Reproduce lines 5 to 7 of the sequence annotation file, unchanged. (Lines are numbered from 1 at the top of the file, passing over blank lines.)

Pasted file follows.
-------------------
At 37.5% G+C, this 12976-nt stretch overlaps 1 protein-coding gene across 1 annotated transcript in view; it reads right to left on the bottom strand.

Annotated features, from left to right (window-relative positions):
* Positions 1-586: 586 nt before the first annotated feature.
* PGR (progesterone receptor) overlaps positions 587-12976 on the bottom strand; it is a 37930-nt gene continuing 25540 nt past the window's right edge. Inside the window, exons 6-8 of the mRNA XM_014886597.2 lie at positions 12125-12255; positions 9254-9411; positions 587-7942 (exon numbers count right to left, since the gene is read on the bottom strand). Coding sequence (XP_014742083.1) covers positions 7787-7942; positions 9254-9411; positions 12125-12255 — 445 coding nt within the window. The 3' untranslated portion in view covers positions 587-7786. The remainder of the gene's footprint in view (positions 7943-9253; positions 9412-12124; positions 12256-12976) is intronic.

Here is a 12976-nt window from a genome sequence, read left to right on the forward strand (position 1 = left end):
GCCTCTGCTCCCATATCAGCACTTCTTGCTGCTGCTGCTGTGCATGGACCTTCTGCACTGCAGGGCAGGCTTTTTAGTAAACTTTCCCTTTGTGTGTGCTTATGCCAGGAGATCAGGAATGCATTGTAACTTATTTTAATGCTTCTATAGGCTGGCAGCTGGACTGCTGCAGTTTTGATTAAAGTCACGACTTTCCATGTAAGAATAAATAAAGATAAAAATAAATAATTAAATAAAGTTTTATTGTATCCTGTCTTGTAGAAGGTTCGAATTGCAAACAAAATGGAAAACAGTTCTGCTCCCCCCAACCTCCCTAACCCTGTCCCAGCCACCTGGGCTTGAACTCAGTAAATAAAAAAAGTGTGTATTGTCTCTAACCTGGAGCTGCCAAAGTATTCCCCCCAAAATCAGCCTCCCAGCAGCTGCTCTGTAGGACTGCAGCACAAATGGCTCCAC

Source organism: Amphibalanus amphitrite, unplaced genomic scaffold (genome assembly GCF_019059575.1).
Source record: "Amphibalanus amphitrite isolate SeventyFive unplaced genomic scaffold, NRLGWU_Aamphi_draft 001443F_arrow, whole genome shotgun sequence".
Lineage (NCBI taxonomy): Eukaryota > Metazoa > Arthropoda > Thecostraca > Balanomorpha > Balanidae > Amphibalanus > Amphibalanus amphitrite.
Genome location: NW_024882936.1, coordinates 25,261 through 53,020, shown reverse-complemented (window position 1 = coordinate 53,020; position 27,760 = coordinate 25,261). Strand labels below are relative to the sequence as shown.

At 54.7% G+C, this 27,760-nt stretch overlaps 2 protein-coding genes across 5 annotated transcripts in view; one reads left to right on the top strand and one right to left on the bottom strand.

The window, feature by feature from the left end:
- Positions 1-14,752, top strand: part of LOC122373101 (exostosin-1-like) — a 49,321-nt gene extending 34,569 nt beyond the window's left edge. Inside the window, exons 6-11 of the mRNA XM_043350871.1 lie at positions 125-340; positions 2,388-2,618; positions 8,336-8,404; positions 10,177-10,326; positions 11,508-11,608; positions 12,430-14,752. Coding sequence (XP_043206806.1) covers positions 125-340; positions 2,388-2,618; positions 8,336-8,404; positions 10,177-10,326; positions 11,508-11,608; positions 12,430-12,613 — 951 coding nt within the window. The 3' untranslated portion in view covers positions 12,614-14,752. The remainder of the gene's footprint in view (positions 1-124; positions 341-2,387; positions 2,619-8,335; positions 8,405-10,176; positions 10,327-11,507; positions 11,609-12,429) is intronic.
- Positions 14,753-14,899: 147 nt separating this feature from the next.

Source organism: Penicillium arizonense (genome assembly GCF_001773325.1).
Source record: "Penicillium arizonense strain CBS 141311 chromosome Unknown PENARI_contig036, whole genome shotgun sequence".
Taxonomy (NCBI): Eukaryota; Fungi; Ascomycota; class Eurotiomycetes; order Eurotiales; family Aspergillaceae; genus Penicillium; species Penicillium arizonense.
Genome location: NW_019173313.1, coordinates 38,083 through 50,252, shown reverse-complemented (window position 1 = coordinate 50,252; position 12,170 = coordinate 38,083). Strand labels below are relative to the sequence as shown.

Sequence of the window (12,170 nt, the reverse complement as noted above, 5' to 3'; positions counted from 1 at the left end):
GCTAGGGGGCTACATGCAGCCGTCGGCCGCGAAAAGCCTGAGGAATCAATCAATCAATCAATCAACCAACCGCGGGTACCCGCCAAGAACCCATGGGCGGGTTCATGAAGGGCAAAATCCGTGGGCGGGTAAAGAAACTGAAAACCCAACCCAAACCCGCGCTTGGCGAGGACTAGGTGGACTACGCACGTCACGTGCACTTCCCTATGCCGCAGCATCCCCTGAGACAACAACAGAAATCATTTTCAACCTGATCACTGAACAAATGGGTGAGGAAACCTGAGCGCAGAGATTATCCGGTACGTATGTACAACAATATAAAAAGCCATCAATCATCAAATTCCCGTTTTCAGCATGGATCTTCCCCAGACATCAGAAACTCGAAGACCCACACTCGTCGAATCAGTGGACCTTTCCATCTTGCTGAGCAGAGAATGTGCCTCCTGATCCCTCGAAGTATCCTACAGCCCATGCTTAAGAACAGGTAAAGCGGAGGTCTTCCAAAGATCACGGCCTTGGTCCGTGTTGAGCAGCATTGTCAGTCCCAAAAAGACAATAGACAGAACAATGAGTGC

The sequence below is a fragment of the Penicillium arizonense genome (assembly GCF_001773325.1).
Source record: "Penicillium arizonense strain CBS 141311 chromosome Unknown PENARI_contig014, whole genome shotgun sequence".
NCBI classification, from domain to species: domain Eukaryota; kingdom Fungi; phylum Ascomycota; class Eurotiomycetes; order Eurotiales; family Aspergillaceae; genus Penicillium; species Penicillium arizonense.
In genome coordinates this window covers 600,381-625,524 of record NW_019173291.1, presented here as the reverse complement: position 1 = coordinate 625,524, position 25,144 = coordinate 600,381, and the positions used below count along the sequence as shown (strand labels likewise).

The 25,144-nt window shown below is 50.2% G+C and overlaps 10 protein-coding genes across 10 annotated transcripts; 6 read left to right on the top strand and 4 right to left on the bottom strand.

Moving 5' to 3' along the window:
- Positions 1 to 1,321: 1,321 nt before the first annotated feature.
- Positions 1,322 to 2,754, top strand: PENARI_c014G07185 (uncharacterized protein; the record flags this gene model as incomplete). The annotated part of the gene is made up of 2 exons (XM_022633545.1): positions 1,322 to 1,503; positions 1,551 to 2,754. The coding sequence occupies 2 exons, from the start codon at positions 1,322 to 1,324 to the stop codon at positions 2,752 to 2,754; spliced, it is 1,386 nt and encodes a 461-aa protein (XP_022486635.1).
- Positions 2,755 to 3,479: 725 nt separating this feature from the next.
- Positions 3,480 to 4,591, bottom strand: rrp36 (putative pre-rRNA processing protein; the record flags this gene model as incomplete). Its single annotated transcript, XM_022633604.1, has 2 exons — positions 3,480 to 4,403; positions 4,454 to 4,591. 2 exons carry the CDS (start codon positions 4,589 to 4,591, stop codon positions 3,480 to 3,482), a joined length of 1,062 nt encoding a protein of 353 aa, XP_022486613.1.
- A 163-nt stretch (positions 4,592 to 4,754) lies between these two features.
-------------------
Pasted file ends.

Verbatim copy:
Here is a 12976-nt window from a genome sequence, read left to right on the forward strand (position 1 = left end):
GCCTCTGCTCCCATATCAGCACTTCTTGCTGCTGCTGCTGTGCATGGACCTTCTGCACTGCAGGGCAGGCTTTTTAGTAAACTTTCCCTTTGTGTGTGCTTATGCCAGGAGATCAGGAATGCATTGTAACTTATTTTAATGCTTCTATAGGCTGGCAGCTGGACTGCTGCAGTTTTGATTAAAGTCACGACTTTCCATGTAAGAATAAATAAAGATAAAAATAAATAATTAAATAAAGTTTTATTGTATCCTGTCTTGTAGAAGGTTCGAATTGCAAACAAAATGGAAAACAGTTCTGCTCCCCCCAACCTCCCTAACCCTGTCCCAGCCACCTGGGCTTGAACTCAGTAAATAAAAAAAGTGTGTATTGTCTCTAACCTGGAGCTGCCAAAGTATTCCCCCCAAAATCAGCCTCCCAGCAGCTGCTCTGTAGGACTGCAGCACAAATGGCTCCAC

Source organism: Amphibalanus amphitrite, unplaced genomic scaffold (genome assembly GCF_019059575.1).